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Innocent till Proven Guilty

Reformers have called for new safeguards to ensure that people who are wrongfully put into prison are quickly released.

One of the central principles of the legal system in England and Wales is that a defendant is innocent until proven guilty. But legal reformers say that the time it will have taken for the case of the “Birmingham Six” to return to the Court of Appeal raises doubts about whether this principle is being upheld.

In particular, reformers argue that changes are needed in the judicial system (the system by which the courts rule on individual cases) to ensure that people who are wrongfully put in prison are quickly released.

Inserious criminal cases, such as that of the Birmingham Six, the decision on whether the accused are innocent or guilty rests with the 12 men and women of the Jury. They have to be convinced “beyond all reasonable doubt” (or certain) that the accused is guilty. Otherwise they must find him or her innocent.

It is, of course, possible for the Jury to make a mistake. Some guilty people are found innocent and released. But it is a fundamental principle of law in England and Wales that people can never be prosecuted for the same crime twice, even if it is later proved that they were in fact guilty. This is to ensure that people are not constantly brought back for retrial.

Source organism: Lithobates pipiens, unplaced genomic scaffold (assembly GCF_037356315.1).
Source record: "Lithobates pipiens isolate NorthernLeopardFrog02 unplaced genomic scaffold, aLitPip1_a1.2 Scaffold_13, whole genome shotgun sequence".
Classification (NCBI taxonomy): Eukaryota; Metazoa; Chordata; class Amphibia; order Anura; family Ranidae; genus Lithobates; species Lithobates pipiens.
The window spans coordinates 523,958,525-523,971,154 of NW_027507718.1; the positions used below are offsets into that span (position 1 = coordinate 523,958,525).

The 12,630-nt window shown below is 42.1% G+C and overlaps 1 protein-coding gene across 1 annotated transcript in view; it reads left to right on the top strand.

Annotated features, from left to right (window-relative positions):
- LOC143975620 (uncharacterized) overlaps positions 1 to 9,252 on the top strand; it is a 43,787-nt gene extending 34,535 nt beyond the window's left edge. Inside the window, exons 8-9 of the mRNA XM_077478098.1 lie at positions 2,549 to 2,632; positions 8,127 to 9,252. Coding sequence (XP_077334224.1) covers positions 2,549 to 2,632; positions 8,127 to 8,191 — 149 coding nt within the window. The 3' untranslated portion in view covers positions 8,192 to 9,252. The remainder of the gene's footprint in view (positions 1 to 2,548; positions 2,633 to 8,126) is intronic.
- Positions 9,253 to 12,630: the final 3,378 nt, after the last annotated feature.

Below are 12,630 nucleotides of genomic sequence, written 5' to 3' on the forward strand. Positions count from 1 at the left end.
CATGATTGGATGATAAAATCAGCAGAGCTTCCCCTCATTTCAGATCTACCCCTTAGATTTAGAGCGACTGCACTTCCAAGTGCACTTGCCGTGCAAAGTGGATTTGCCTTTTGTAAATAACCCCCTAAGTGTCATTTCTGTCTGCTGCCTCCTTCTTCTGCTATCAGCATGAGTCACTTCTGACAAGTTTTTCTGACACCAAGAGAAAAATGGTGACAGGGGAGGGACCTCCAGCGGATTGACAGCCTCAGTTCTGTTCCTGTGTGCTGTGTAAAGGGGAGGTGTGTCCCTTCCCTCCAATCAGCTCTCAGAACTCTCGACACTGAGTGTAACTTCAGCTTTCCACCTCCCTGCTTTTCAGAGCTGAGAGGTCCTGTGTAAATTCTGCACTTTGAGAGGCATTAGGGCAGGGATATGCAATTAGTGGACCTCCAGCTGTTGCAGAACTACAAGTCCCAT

Equally, innocent people can sometimes be found guilty. Four people known as the "Guildford Four" – were wrongfully convicted of IRA bombings in Guildford, Surrey, in 1974. The four were released in 1980 after their convictions were overturned by the Court of Appeal.

People who want to appeal against a conviction can do so to the Criminal Division of the Court of Appeal. The Home Secretary can also refer cases to this court.

Tî succeed, an appeal must usually either produce new evidence to support the innocence of the convicted person, or show that a legal irregularity or mistake took place during the original trial (if, for example, a judge presses a jury into giving a verdict too quickly). An appeal cannot be argued on the simple ground that a jury made the wrong decision, because the basis on which the jury reached its verdict is never revealed.

Some senior lawyers have criticised the system of appeals for failing to correct cases in which someone is wrongfully convicted (called “miscarriages of justice”). These critics say that the judges take too limited a view of their role and that they should be more willing to hear new evidence unearthed since the original trial.

Some lawyers believe that an entirely new system is needed to ensure that alleged miscarriages of justice are speedily corrected. Some barristers believe that a hearing in the Court of Appeal is not the most suitable method for finding out the truth because it can only consider the evidence which it is shown. It cannot conduct its own investigations. A new body should be set up specifically to search for new evidence in such disputed cases. The body would consist of professionals such as lawyers, academics and judges. The Court of Appeal is incapable of determining whether the jury verdict was inconsistent with the true facts. There needs to be a panel of independent experts. Some reformers say that an independent review body, with senior lawyers sitting on it, should be set up specifically to consider verdicts, which appear to be unsafe.




Date: 2016-04-22; view: 1806


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